During the fourth quarter of 2023, prevailing market themes revolved around the US Federal Reserve’s (Fed) notable dovish pivot as signs emerged that the aggressive tightening cycle in previous months may end. December saw both global and domestic equities end higher, extending the rally that began in November, as falling inflation encouraged the hope of an interest rate cut in 2024 that would lead to an economic soft landing. The S&P/ASX200 surged 7.26% last month, on the back of a strengthening currency, recouping its earlier losses and ending the year up 12.42%. The MSCI World Index (in AUD terms) also climbed last month, ending the year up 23.75% (Chart 1). Firms with exposure to artificial intelligence soared over 2023, finding strong investor support for the transformative potential of the technology on productivity. This underpinned significant gains for the NASDAQ, rising 5.58% in December, taking its one-year gain to 44.64%.
Since hitting a peak in September this year, oil prices and have now slumped, falling about $20USD over the last quarter despite the prospect of ongoing production cuts in the new year. This comes amid investor concern about the drag of contractionary monetary policy on global oil demand and the potential for oversupply due to record production outside OPEC. Meanwhile, inflation in the United States fell to 3.10% in November from 3.20% in October further supporting the soft landing narrative. The changed outlook has seen fixed income markets rally as long term bond yields have rapidly fallen (Chart 2). This presents a marked turnaround to the “higher for longer” narrative that had been driving sentiment for most of 2023. US treasuries have fallen 69 basis points in the last quarter to 3.88% while Australia’s 10-year yield has fallen to 3.96%.
Signs of a material slowing of inflation meant that global financial markets ended 2023 positively, with investors hopeful of interest rate cuts in 2024. The stock market’s ‘fear gauge’ is at its lowest level since the pandemic (Chart 3) with the VIX (Chicago Board Options Exchange Volatility Index) ending the year at 12.45, renewing investor appetite for stocks. The price of gold has also hit record highs as lower Treasury yields (which are purchased in US Dollars) will result in falling demand for both Treasuries and the USD, which can further boost the price of gold. However, while markets may appear tranquil for now, a black swan event could cause volatility to spike again. The unpredictability of markets and the economic outlook therefore cannot be ignored, with the potential for the volatility seen through 2023 to continue.
The Australian Dollar Strengthens
The Australian Dollar (AUD) has rebounded from lows of US63¢ in October to US68¢ by the end of December on the back of rallying iron ore prices (Chart 4) and market expectations of US rate cuts. Iron ore hit $144.81 USD/Tonne; a 35% gain from October lows that was bolstered by strength in the Chinese economy (the world’s largest importer of iron ore). China’s factory activity expanded at a quicker pace in December with PMI (global manufacturing purchasing managers’ index) rising to 50.8 in December from 50.7 in November and marking the fastest expansion in seven months. Soni Kumari, a commodities’ strategist at ANZ, said that the increase was “momentum driven” by a series of stimulus announcements by Beijing to support its economy. The price rise has seen renewed interest in smaller iron projects across Australia that could also continue to support a strengthened AUD. A risk factor for the local currency is a downturn in the Chinese economy and the possibility that the Fed will not lower interest rates as early as the market believes.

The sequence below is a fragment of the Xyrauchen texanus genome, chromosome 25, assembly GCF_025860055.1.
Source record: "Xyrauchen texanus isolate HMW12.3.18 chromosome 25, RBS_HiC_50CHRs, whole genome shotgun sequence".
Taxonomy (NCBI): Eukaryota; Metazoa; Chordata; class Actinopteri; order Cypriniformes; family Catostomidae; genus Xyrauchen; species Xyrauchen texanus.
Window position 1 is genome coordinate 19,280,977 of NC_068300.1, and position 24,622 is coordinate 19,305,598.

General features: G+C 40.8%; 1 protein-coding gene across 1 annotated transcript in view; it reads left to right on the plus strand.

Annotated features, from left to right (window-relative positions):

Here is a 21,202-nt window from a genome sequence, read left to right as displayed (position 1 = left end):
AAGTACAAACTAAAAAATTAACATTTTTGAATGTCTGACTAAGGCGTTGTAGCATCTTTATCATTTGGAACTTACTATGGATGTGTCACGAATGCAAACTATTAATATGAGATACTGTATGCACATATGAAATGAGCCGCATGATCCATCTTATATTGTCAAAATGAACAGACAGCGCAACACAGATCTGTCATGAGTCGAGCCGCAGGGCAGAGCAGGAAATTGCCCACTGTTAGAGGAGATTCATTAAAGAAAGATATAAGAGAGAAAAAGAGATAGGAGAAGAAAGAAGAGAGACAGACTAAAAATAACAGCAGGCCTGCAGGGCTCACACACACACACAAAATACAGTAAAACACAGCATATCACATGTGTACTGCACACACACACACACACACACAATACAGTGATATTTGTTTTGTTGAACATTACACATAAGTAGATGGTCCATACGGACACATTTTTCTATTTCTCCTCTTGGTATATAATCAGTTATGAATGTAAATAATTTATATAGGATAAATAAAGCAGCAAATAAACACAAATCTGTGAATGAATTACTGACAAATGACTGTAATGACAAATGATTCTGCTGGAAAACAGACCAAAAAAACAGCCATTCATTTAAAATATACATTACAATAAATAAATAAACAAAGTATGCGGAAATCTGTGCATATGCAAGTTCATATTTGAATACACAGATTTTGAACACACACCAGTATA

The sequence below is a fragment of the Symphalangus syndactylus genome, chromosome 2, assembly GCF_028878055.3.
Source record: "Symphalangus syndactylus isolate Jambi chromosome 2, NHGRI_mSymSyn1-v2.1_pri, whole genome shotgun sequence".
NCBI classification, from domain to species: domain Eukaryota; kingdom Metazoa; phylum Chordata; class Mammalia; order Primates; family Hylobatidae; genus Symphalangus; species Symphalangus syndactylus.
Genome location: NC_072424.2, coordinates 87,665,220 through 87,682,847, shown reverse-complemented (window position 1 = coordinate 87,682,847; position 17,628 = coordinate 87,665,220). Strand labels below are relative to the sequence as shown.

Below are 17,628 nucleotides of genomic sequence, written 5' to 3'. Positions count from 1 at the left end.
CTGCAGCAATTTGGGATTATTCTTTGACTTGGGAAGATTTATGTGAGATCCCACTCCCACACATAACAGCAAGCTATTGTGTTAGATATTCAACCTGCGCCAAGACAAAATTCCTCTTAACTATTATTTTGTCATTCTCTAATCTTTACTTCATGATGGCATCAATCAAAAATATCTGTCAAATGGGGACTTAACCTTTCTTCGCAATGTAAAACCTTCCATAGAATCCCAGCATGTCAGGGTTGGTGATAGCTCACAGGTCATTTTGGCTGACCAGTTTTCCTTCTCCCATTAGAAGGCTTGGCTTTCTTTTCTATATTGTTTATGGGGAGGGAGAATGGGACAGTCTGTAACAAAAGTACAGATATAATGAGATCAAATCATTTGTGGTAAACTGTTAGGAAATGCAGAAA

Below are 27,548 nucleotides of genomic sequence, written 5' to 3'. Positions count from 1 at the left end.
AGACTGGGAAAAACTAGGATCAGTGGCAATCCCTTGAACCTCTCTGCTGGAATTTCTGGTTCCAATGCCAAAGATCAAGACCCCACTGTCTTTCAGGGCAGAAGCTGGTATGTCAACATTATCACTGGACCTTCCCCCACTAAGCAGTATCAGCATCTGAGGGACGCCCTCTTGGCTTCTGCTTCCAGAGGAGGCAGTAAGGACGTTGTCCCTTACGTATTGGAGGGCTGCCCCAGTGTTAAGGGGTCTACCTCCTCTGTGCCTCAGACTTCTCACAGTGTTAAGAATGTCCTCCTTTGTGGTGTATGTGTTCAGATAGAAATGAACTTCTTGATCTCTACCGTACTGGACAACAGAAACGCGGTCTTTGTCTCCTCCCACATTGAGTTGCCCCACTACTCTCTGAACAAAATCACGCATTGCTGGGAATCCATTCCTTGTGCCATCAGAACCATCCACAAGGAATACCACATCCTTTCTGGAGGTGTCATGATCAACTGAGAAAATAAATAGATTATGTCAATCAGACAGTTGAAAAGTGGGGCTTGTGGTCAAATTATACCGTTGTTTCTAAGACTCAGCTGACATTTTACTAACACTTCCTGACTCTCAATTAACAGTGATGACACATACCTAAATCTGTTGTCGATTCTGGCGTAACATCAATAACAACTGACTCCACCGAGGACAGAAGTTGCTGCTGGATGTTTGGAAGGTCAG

2023 ended on a positive note for investors with the return of the soft landing narrative and the prospect of rate cuts in 2024. The Reserve Bank of Australia (RBA) kept rates on hold at 4.35% in its December meeting on the back of encouraging signs that past rate hikes were working to curb inflation. This provided relief for variable interest rate mortgage holders in the lead up to Christmas. With the strengthening AUD, we continue to recommend maintaining currency hedging in your international holdings.
LBP is maintaining its defensive positioning for the first quarter of 2024, remaining moderately underweight equities and other growth assets, and a higher allocation to private debt, fixed income, and cash for dry powder should attractive opportunities arise. We see opportunities in alternatives to improve diversification in multi-asset class portfolios, seeking returns from sources with a reduced beta that are typically uncorrelated to traditional asset classes. This is intended to serve as a ballast when risky assets face downward pressure.
Despite a good end to the year, it is important to note that market volatility remains high, supporting the case for portfolio allocation to income-generating assets. LBP maintains its view that private debt is providing a strong source of income through higher yields that will continue to support overall portfolio returns if capital gains fall. In this asset class, prudent manager selection is crucial to ensure underlying loans are written with strong covenants, the portfolio companies have been carefully evaluated on their default risks, and a strong track record of return and minimal losses is evident.
As we move into the new year, it is critical to maintain a robust investment framework and remain invested through the cycle, as short-term volatility is to be expected around the globe. Investors should continue to emphasise long-term goals over short-term market movements as the greatest threat to real wealth comes from being underinvested, in an attempt to “time the market” that even seasoned economists often get wrong.
We encourage you to contact us should you wish to discuss this further or if you have any questions about how these trends are impacting your portfolio.